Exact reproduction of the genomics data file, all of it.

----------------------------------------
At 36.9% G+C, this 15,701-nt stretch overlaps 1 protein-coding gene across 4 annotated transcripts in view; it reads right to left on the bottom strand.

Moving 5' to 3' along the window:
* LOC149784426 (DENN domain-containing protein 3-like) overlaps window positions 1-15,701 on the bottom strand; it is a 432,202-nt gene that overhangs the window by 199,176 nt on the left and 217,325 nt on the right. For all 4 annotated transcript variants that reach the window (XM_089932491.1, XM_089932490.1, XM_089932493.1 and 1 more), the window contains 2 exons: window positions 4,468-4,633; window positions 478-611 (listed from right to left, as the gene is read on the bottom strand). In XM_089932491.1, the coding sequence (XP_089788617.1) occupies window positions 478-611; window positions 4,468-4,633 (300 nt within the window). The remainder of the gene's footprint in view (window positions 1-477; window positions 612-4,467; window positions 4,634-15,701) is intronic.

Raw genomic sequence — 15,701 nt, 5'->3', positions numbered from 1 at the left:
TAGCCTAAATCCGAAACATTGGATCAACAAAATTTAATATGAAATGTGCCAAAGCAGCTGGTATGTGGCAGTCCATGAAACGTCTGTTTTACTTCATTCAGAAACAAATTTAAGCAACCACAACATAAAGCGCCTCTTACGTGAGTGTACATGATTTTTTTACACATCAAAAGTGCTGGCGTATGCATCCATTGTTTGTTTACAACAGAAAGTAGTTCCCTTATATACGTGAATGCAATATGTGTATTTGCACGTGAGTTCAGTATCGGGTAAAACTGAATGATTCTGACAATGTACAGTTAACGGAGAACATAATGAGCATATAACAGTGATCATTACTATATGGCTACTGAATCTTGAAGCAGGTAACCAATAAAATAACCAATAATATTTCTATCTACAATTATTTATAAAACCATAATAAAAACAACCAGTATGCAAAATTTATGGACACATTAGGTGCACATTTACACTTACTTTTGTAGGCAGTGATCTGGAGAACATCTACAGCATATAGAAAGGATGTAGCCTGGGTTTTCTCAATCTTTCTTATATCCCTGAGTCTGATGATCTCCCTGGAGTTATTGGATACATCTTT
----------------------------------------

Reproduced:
At 36.9% G+C, this 15,701-nt stretch overlaps 1 protein-coding gene across 4 annotated transcripts in view; it reads right to left on the bottom strand.

Moving 5' to 3' along the window:
* LOC149784426 (DENN domain-containing protein 3-like) overlaps window positions 1-15,701 on the bottom strand; it is a 432,202-nt gene that overhangs the window by 199,176 nt on the left and 217,325 nt on the right. For all 4 annotated transcript variants that reach the window (XM_089932491.1, XM_089932490.1, XM_089932493.1 and 1 more), the window contains 2 exons: window positions 4,468-4,633; window positions 478-611 (listed from right to left, as the gene is read on the bottom strand). In XM_089932491.1, the coding sequence (XP_089788617.1) occupies window positions 478-611; window positions 4,468-4,633 (300 nt within the window). The remainder of the gene's footprint in view (window positions 1-477; window positions 612-4,467; window positions 4,634-15,701) is intronic.

Raw genomic sequence — 15,701 nt, 5'->3', positions numbered from 1 at the left:
TAGCCTAAATCCGAAACATTGGATCAACAAAATTTAATATGAAATGTGCCAAAGCAGCTGGTATGTGGCAGTCCATGAAACGTCTGTTTTACTTCATTCAGAAACAAATTTAAGCAACCACAACATAAAGCGCCTCTTACGTGAGTGTACATGATTTTTTTACACATCAAAAGTGCTGGCGTATGCATCCATTGTTTGTTTACAACAGAAAGTAGTTCCCTTATATACGTGAATGCAATATGTGTATTTGCACGTGAGTTCAGTATCGGGTAAAACTGAATGATTCTGACAATGTACAGTTAACGGAGAACATAATGAGCATATAACAGTGATCATTACTATATGGCTACTGAATCTTGAAGCAGGTAACCAATAAAATAACCAATAATATTTCTATCTACAATTATTTATAAAACCATAATAAAAACAACCAGTATGCAAAATTTATGGACACATTAGGTGCACATTTACACTTACTTTTGTAGGCAGTGATCTGGAGAACATCTACAGCATATAGAAAGGATGTAGCCTGGGTTTTCTCAATCTTTCTTATATCCCTGAGTCTGATGATCTCCCTGGAGTTATTGGATACATCTTT